Here: http://www.economist.com/news/briefing/21588057-scientists-think-science-self-correcting-alarming-degree-it-not-trouble is a link to a very well-done piece in a recent edition of the

*Economist,*summarizing recent controversies in science, ranging from the well-publicized psychology “priming” literature debacle to the equally well-publicized biomedical/oncology bench research problems*.*
“Public-choice” theory in economics rigorously studies the incentives for people in government – not a new idea, admittedly, but one that was generally ignored by progressives who assumed experts could dispassionately administer a non-partisan, scientific, ever-expanding state, largely free from bias. Now, we are witnessing an increased realization that working scientists also respond to the very real incentives at play in the grant process – both directly financial and more generally in terms of career advancement. This is not a surprising finding, given human nature.

That said, I want to emphasize and think through the math/theory behind one specific part of the article, namely that pertaining to “positive predictive value” of studies. For the math here, bear in mind that I am assuming bias-free, perfectly conducted research. The section I am referring to is that describing the Ioannadis paper and accompanying figure.

Normally what we think of as statistical significance is the “p” value less than .05, meaning that the odds of the “positive” results being due to chance are less than 5%. This is similar (but not exactly the same, evidently [see below at bottom]) to the false positive error rate. The false positive error rate (alpha, or type 1 error) is the exact analog of specificity for a test: false positives/(true negatives + false positives). Actually, of course the false positive rate is 1- specificity, specificity being true negatives/(true negatives + false positives).

“Power” is the analog of sensitivity: true positives/(true positives + false negative). Power, is a statement about the sample size needed to achieve a p value of less than .05 when measuring differences between two groups, for a given expected magnitude of difference. Much like a p value of less than .05 is considered standard, a value of .8 (or greater) is considered standard. We accept four times as many false negatives as false positives, goes the thinking.

But much like with sensitivity and specificity in diagnostic testing, what we are often most interested in is neither the sensitivity nor the specificity but the positive and negative predictive values. These depend on both the sensitivity/specificity and the ever-important prevalence.

Take a diagnostic test that is both 90% sensitive and specific. If the prevalence of the disease in a population is only 10%, and all are tested, then the positive predictive value is only 50% (negative predictive value is 99%). The math here is easy. If there are 100 patients, 10 have disease and 90 are healthy. Of the ten, there are 9 positive tests and one false negative test (sensitivity of 90%). Of the ninety healthy, there are 81 negative tests and nine false positives (specificity of 90%). Of the 18 positive tests, half are false positives.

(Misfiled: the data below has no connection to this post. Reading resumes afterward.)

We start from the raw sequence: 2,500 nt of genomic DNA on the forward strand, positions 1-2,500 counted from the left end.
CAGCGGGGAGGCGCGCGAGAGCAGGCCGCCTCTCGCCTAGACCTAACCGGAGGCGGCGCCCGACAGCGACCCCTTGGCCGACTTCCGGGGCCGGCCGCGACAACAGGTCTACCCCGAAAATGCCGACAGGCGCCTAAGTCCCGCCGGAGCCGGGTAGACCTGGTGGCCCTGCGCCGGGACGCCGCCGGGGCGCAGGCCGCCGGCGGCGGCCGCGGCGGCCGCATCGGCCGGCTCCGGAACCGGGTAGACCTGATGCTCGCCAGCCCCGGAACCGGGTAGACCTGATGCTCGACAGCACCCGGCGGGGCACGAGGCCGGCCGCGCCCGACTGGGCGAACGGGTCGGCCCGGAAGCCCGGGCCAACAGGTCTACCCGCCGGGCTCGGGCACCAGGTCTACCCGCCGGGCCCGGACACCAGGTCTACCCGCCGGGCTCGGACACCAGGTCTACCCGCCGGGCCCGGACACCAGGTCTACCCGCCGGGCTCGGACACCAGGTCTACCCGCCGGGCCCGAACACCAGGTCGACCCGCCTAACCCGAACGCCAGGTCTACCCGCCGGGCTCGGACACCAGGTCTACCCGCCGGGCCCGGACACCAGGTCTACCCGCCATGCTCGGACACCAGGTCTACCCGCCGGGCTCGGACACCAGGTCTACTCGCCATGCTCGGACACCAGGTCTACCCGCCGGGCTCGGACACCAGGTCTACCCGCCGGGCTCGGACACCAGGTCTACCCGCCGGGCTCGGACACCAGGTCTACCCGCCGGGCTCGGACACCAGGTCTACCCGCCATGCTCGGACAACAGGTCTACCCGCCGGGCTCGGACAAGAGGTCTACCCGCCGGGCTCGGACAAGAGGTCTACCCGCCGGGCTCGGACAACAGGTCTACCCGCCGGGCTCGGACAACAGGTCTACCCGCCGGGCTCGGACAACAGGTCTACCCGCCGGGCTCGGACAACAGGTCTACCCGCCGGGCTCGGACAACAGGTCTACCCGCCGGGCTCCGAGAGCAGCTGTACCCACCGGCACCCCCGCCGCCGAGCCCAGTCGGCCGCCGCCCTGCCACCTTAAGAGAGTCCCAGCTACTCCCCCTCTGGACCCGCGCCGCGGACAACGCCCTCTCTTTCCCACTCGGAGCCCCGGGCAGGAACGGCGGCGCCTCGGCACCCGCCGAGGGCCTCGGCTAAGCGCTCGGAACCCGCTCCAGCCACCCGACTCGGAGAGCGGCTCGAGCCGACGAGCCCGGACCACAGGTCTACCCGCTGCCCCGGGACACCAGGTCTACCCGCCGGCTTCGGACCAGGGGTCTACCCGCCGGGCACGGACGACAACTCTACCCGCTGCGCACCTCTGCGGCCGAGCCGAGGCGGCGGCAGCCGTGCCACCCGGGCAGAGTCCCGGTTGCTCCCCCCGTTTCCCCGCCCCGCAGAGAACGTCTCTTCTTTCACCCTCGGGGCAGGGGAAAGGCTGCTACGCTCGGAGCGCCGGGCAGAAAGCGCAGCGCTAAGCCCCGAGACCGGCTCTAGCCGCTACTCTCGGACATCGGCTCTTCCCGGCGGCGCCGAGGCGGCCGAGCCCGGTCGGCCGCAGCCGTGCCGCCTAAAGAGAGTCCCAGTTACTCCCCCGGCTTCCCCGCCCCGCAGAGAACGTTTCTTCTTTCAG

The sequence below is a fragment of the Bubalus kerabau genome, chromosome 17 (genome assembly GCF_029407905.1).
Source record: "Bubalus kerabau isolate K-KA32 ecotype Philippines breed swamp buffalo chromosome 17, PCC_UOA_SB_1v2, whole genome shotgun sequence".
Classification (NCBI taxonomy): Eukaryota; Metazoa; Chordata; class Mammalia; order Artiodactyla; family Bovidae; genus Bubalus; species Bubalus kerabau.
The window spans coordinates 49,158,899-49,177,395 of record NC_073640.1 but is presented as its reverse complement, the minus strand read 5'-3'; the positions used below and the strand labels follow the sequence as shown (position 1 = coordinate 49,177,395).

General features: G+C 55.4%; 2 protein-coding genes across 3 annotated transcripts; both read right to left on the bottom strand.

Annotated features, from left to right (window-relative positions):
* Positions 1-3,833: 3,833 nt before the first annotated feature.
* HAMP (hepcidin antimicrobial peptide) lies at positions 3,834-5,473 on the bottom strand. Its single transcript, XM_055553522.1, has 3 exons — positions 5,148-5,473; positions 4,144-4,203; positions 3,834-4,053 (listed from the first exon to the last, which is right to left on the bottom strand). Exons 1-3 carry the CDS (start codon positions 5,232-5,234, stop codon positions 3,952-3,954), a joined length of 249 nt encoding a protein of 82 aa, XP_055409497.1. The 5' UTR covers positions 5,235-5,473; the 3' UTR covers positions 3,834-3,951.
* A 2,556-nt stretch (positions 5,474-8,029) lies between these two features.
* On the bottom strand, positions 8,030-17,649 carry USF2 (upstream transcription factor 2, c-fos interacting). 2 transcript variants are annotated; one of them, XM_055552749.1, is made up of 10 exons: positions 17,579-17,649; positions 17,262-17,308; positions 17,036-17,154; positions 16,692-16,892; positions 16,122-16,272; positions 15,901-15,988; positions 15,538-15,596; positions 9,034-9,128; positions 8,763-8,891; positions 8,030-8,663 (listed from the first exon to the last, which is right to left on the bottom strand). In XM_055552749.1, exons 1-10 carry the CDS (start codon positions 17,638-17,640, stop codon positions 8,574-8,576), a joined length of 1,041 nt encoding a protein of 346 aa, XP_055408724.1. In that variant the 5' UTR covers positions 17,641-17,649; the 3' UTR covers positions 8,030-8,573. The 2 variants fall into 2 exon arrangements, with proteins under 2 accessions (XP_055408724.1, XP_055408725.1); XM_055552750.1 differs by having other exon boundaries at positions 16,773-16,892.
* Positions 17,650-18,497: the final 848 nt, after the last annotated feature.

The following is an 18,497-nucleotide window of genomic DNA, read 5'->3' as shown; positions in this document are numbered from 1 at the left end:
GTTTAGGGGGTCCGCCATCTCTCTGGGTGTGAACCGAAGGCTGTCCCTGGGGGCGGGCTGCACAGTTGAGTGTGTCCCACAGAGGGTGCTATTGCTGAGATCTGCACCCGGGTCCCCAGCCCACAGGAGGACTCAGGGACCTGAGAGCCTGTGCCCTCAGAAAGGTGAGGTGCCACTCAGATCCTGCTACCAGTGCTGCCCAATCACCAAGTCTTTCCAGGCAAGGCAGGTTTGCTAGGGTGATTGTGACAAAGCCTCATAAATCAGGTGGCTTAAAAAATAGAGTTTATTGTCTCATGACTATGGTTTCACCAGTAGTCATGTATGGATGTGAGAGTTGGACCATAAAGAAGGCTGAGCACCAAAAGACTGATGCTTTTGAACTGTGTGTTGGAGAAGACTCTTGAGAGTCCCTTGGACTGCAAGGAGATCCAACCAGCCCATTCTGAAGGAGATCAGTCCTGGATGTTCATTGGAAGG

Now, if the prevalence is 50%, the positive and negative predictive values are 90%. Much better without changing either sensitivity nor specificity.

Now to the studies (and not just in medicine and biomedical research), as opposed to diagnostic tests. In the link above, the “prevalence” is 10%. That is, the assumption is that only about 10% of hypotheses studied are likely to be true. Scientists want to generate interesting, groundbreaking results, etc. is the argument here. In this case, with a p value of less than .05 and a power of .08, the positive predictive value of all “statistically significant” results is 64%. It gets worse if the power is lower, as may often be the case. This also is prior to considering the possibility of sloppy research, fraud, and all of the unconscious bias that may accompany the scientists’ work.

So, clearly, in assessing the validity of results, we should be interested not only in p values, but in the “prevalence” or “pre-test” probability that results are likely to be true. This is, in the end, an unquantifiable number. And, since most “negative” studies are not published (unless they are interesting for being negative), this problem is compounded. Which means, of course, that the positive predictive value of any body of research taken in total is unknown! The fact that it may be more like 50-60% (or less) rather than 95% should be kept in mind, however.

With inductive reasoning, there are varying degrees of certainty about what is knowledge. Engineering demands greater certainty than does paleontology. In my experience, engineers and physicists when outside of their area tend to look for a degree of certainty that is not possible. I don’t know any paleontologists, but I suspect, like economists and psychologists, they tend to draw firmer conclusions about what they know than the data justifies.

Which gives me the excuse to again post a favorite quote:

**“for it is the mark of an educated man to look for precision in each class of things just so far as the nature of the subject admits”**
Aristotle Nicomachean ethics, I.iii.1-4.

P.S.

http://www.plosmedicine.org/article/info:doi/10.1371/journal.pmed.0020124 Original Ionnadis piece.

One criticism is that he mis-identifies the false positive error rate (alpha) with the p-value. In practice, it seems, these are very similar values, however. Or so I say, as a non-statistician.

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